False Impression: Medicine Says Medicare Report Inflates Success of Quality Program
By Joey Berlin Texas Medicine June 2019

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High participation, “significant strides,” overwhelming success.

That was the picture the Centers for Medicare & Medicaid Services (CMS) painted in a March report on the first year of the Quality Payment Program (QPP). The overall participation rate in the program’s Merit-Based Incentive Payment System (MIPS) during 2017 was “exciting,” the CMS report said. MIPS participation among rural practices was “a remarkable accomplishment,” according to the agency. And the number of small and rural practices that submitted more than the required minimum of data showed those clinicians were “committed to meaningfully participating in MIPS to continue driving value and innovating to improve patient outcomes.”

But a closer look by the Texas Medical Association raises serious doubts about CMS’ numbers, transparency, and cheerleading – so much so that TMA and seven other state medical associations are asking the agency to rescind the report.

In April, after carefully analyzing CMS’ 2017 Quality Payment Program Reporting Experience report, TMA spearheaded a joint letter from eight of the 10 members of the Coalition of State Medical Societies. The letter urges CMS to rescind the report and “establish a transparent approach to your analysis and reporting, and issue a revised, unbiased, and complete report that truly captures the full breadth” of the QPP’s first year.

In reaching that recommendation, the letter lays out a detailed case for what’s missing – and why the report poses a danger if it’s accepted as a definitive portrayal of the QPP’s first year. (CMS assesses MIPS payment adjustments two years later, and 2017 results affect physicians’ Medicare payments in 2019.)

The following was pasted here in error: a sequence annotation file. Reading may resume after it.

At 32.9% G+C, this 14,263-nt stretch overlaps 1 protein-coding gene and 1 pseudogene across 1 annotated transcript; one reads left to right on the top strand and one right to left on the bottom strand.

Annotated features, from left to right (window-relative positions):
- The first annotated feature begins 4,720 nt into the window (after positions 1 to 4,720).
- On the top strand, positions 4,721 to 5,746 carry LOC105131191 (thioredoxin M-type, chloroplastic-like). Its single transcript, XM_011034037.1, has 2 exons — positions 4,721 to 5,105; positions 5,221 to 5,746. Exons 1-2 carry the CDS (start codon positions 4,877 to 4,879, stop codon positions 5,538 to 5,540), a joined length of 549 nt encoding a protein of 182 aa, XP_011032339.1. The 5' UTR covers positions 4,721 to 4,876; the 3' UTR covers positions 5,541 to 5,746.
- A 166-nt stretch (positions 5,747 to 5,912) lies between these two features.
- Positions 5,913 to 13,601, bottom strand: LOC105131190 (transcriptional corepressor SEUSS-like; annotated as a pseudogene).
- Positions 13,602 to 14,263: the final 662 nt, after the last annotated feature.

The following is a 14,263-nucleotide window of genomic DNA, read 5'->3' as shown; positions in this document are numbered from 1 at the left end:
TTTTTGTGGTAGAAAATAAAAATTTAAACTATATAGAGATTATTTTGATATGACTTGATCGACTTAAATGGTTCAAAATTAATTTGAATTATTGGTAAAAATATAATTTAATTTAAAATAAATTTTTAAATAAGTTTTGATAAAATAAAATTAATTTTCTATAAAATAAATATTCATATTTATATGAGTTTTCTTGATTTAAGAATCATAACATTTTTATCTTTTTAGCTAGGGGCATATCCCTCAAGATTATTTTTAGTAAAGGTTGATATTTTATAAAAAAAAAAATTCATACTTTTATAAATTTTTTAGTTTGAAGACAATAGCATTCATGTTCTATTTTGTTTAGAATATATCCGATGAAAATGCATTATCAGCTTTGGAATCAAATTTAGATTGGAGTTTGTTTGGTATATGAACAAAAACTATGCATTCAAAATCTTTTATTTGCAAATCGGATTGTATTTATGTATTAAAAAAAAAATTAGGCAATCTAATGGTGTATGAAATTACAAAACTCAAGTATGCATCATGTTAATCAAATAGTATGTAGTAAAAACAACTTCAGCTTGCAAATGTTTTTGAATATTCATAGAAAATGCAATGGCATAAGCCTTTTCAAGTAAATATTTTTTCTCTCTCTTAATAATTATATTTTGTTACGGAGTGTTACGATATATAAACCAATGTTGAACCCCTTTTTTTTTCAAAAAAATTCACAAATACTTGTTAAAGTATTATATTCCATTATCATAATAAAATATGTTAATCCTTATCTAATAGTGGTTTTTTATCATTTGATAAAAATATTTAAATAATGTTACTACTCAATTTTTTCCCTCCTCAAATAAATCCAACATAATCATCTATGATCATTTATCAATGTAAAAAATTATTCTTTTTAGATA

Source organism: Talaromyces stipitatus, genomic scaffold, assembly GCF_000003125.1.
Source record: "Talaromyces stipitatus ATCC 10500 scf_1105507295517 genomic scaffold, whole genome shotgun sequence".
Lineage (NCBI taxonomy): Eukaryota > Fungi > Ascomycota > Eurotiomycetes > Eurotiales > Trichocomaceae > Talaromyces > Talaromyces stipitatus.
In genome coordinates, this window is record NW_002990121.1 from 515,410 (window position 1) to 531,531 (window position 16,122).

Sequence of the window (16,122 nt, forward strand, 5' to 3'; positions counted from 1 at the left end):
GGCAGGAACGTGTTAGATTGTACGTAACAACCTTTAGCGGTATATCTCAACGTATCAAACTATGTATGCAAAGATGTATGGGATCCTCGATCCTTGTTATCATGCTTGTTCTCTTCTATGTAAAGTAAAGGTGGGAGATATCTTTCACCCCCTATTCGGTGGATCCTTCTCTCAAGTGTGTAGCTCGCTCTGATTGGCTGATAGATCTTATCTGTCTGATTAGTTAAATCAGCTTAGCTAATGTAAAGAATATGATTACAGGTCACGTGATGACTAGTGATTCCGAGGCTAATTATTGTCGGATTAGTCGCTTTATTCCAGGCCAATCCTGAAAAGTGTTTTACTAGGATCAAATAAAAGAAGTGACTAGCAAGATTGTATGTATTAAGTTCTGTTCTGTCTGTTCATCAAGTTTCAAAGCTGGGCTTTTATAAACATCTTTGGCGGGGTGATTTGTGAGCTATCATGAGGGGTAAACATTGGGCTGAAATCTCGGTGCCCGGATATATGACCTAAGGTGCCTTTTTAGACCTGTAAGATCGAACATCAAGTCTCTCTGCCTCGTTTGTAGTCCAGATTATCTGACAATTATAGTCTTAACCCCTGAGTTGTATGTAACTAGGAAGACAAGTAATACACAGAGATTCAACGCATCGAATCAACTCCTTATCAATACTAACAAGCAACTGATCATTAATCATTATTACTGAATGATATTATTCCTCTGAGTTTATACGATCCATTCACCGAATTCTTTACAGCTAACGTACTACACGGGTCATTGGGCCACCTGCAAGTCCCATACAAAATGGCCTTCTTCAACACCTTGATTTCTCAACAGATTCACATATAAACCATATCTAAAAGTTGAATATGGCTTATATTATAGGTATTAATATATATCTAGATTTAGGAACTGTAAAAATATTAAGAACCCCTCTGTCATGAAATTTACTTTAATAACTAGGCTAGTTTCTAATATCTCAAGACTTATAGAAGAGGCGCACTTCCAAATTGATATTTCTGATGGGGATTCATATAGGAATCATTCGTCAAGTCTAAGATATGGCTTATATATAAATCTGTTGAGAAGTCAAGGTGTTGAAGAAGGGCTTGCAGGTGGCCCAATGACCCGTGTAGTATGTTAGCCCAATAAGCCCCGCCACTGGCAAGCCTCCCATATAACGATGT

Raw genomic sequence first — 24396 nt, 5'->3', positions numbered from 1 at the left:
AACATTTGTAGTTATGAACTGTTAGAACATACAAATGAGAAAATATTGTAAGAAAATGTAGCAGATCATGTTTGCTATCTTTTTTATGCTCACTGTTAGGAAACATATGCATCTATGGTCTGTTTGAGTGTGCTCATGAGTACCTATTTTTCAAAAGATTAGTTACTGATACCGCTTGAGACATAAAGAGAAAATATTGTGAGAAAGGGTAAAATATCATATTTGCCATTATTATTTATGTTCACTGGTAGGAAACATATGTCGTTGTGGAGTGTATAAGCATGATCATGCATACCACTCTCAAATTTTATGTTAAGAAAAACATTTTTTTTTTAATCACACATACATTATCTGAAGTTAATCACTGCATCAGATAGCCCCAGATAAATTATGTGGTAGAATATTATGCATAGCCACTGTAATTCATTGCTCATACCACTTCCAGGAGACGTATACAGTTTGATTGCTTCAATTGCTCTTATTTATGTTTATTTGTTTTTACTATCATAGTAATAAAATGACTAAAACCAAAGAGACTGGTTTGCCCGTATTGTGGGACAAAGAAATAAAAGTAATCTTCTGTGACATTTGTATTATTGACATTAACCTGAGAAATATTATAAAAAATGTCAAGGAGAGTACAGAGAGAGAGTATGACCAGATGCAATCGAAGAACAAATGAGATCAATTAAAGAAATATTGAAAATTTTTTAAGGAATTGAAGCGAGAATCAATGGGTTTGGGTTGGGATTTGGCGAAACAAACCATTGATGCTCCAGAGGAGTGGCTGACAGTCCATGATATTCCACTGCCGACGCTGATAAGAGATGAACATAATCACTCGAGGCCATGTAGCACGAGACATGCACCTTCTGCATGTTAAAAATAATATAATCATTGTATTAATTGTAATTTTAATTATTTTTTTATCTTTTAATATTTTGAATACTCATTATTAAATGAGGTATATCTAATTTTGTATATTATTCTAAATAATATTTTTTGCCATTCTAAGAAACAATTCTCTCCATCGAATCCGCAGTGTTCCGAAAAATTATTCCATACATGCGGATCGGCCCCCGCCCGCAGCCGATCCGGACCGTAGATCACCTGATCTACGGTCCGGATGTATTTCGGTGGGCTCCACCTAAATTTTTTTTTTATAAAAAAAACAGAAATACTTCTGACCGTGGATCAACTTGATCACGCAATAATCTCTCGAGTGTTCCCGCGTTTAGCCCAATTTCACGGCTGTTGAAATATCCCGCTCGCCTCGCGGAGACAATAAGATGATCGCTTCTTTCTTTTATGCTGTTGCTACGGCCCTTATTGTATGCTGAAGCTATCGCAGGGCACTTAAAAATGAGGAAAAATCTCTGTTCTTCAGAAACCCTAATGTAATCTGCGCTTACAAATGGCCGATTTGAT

“Given the magnitude of this program and the goals it sets out to achieve for the Medicare patient population, physicians deserve a report that is truly comprehensive in nature, covering every aspect of the QPP experience, including whether the program is resulting in improvements in care quality, efficiency, patient safety, and overall population health outcomes among our Medicare beneficiaries,” the letter says.

Furthermore, medicine expressed deep concern about the negative impact the program truly may be having on small and rural practices in particular: “Overall,” the letter says, “it is our impression that the data has been distorted to minimize the reality of the adverse impact the QPP has on small and rural practices, as well as on physician practices at large.”

The report “lacks detail. It doesn’t allow us to drill down,” Austin colon and rectal surgeon David C. Fleeger, MD, TMA’s newest president, told Texas Medicine. “It counts physicians who were exempted because of Hurricane Harvey in the state of Texas as participating.

“It was a year that was very easy to participate in, and each year is going to become more onerous. And yet we still have a significant number of physicians that aren’t [participating], and I suspect that number will probably actually increase as the requirements become more onerous.”

Questionable and misleading data

Joining TMA on the letter were the medical societies from California, Florida, Louisiana, New York, North Carolina, Oklahoma, and South Carolina. It was addressed to both U.S. Department of Health and Human Services Secretary Alex Azar and CMS Administrator Seema Verma.

The medical societies cast doubt on CMS’ claim of a 95% overall participation rate in QPP, noting that its appendix shows a 97% participation rate in Texas – even though the Hurricane Harvey exemption covered every clinician in 53 Texas counties. Those exempt clinicians automatically received a MIPS final score of three points that kept their “payment adjustment” neutral; in other words, no penalty or bonus.

According to the report’s statistics, just under 61,000 eligible Texas clinicians participated; 1,830 did not.